The Best Salad Dressing: Make Your Own

You may be daunted by the idea of making your own salad dressing, but with the right ingredients, it’s actually quite easy and affordable. If you have the following items in your pantry, you’ve got everything you need to make a tasty, healthy, dressing suitable for a low-carb diet.

  • Oil
  • Vinegar or lemon juice
  • Mustard
  • Salt and pepper
  • Herbs, spices, fruit, other flavorings to taste (check mixes for added sugars)

Tips and Tricks

  • If you find your dressing is separating, use mustard to help hold it together.
  • If your dressing is too thick, a little lemon juice is the secret to thinning it.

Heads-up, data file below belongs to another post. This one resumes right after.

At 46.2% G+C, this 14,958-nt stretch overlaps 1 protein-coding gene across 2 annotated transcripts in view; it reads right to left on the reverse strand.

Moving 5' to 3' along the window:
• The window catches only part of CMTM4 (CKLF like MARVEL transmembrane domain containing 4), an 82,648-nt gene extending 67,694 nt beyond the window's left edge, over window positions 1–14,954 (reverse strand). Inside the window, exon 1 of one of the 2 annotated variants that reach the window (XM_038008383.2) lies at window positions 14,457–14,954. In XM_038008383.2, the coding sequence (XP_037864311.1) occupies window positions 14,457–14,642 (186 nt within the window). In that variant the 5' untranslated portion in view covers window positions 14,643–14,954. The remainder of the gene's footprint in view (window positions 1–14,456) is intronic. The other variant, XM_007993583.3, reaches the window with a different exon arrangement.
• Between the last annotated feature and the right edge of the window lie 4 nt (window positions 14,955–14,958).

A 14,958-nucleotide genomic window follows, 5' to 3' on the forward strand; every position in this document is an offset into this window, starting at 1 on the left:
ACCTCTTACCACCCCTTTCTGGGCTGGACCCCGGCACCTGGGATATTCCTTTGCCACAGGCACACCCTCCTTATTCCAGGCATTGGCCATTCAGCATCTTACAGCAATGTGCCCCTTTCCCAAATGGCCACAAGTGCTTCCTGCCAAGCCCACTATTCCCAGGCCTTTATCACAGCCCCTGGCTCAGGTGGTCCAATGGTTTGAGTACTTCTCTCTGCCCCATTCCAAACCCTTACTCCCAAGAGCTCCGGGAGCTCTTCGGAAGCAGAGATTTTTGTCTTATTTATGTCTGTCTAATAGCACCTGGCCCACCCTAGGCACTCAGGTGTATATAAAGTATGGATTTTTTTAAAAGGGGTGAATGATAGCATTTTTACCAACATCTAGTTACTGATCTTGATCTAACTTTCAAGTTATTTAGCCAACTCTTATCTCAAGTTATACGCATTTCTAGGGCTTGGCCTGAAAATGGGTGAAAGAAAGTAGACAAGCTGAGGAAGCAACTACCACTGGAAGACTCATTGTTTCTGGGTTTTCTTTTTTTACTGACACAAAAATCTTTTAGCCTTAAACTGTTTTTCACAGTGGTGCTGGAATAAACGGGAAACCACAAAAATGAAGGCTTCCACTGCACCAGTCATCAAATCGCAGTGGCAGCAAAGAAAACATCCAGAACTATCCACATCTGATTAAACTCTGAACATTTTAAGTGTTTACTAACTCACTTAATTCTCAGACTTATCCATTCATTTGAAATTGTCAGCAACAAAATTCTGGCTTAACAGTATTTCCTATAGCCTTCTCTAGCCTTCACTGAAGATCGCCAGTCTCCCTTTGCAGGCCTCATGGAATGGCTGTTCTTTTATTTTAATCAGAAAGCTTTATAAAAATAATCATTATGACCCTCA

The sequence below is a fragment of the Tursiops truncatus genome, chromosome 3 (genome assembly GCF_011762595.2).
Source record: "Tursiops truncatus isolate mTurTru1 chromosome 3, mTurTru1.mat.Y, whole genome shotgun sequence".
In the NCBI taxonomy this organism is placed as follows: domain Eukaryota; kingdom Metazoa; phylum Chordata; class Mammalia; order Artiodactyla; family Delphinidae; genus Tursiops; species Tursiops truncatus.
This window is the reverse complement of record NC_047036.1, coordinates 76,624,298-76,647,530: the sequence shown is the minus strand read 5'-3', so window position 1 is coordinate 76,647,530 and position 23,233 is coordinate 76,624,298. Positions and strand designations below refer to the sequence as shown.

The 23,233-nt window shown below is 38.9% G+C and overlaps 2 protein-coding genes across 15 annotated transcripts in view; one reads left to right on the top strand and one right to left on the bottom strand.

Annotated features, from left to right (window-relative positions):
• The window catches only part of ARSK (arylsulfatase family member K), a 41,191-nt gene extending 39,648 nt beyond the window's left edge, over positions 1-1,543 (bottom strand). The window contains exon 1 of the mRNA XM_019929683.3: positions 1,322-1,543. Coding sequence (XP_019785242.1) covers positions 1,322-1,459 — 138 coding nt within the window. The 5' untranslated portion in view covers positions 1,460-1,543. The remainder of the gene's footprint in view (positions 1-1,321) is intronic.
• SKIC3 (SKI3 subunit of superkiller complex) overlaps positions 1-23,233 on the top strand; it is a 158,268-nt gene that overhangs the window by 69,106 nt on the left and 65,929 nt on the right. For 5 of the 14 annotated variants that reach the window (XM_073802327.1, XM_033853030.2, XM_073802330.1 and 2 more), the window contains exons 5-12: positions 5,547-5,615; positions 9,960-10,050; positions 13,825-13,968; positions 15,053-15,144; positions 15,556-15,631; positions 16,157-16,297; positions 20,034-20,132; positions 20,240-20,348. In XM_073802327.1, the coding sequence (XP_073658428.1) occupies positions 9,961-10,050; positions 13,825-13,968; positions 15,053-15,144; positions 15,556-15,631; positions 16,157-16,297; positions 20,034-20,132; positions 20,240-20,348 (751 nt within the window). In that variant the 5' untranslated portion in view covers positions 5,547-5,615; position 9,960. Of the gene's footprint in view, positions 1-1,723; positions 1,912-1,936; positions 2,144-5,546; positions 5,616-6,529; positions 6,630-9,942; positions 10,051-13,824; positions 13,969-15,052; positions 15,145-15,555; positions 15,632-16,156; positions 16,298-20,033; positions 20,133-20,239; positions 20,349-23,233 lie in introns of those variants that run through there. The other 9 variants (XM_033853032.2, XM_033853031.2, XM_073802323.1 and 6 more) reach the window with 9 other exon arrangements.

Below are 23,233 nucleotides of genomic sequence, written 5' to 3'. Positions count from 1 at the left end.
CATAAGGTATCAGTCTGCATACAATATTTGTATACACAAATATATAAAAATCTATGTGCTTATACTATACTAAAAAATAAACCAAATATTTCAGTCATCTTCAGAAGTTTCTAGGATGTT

The ratio should be 3 tablespoons of oil to 1 tablespoon of vinegar. Grab a bowl and mix in any desired seasoning to taste. You can make a fresh batch for every meal or use a mason jar or decanter to store any extra.

A two tablespoon serving of your homemade dressing will have about 170 calories and just 2 grams of carbohydrates. Dressing made fresh rather than processed and bottled also has less sodium, no additives, and you have complete control over what is (or isn't) in the recipe.

Best and Worst Salad Dressings for Low-Carb Diets

Salad Dressing Carb Content
Ken’s Fat-Free Sun Dried Tomato Vinaigrette 17g
Hidden Valley Fat Free Ranch 11g
Ken’s Raspberry Pecan 11g
Kraft Classic Catalina Dressing 9g
Kraft Honey Mustard 9g
Newman’s Own Sesame Ginger 5g
Wish-Bone Deluxe French 5g
Marie’s Balsamic Vinaigrette 2g
Boathouse Farm’s Chunky Blue Cheese Yogurt Dressing 1g
Marie's Creamy Caesar  1g
Newman's Own Creamy Caesar 0g
Annie’s Organic Red Wine & Olive Oil Vinaigrette 0g
Grams of carbohydrate per serving.